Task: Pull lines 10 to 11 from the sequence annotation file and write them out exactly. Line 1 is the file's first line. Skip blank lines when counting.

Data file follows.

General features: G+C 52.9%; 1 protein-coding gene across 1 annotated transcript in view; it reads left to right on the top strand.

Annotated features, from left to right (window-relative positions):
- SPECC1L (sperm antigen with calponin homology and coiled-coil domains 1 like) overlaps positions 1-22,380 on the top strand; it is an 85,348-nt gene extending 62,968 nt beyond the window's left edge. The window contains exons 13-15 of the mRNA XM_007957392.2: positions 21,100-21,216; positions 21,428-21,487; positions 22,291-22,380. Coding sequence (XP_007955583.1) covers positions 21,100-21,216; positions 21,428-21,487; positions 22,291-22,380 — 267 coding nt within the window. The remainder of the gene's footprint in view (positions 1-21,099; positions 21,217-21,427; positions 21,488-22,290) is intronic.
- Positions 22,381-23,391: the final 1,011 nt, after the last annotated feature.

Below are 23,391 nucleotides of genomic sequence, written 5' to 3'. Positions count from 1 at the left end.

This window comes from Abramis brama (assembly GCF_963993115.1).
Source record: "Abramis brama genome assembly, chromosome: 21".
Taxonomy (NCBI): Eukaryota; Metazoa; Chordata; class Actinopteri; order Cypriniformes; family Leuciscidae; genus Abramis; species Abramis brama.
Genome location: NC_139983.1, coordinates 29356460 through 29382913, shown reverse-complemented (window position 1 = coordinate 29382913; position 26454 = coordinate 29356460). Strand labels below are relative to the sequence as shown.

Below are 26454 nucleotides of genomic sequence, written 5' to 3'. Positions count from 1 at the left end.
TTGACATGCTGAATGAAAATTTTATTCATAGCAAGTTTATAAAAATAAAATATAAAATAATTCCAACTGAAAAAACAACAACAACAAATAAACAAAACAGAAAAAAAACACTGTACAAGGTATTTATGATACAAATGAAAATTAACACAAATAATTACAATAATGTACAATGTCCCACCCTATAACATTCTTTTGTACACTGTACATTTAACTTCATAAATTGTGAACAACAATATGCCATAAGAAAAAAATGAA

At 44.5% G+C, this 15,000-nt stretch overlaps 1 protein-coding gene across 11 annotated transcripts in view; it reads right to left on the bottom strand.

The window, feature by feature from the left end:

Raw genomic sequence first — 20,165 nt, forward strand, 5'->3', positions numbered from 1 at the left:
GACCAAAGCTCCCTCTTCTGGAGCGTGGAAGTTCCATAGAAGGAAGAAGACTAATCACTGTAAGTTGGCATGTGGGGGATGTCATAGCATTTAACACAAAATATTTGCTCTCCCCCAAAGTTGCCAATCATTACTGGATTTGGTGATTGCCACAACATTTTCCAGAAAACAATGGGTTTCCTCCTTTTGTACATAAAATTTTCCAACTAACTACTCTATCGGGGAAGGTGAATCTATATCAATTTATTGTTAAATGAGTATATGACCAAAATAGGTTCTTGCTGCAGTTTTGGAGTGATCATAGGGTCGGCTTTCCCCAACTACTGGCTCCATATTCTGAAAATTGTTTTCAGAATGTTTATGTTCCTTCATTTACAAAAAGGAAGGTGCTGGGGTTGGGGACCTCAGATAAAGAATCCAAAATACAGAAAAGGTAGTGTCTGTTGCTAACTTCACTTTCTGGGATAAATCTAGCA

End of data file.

Below are 26454 nucleotides of genomic sequence, written 5' to 3'. Positions count from 1 at the left end.
TTGACATGCTGAATGAAAATTTTATTCATAGCAAGTTTATAAAAATAAAATATAAAATAATTCCAACTGAAAAAACAACAACAACAAATAAACAAAACAGAAAAAAAACACTGTACAAGGTATTTATGATACAAATGAAAATTAACACAAATAATTACAATAATGTACAATGTCCCACCCTATAACATTCTTTTGTACACTGTACATTTAACTTCATAAATTGTGAACAACAATATGCCATAAGAAAAAAATGAA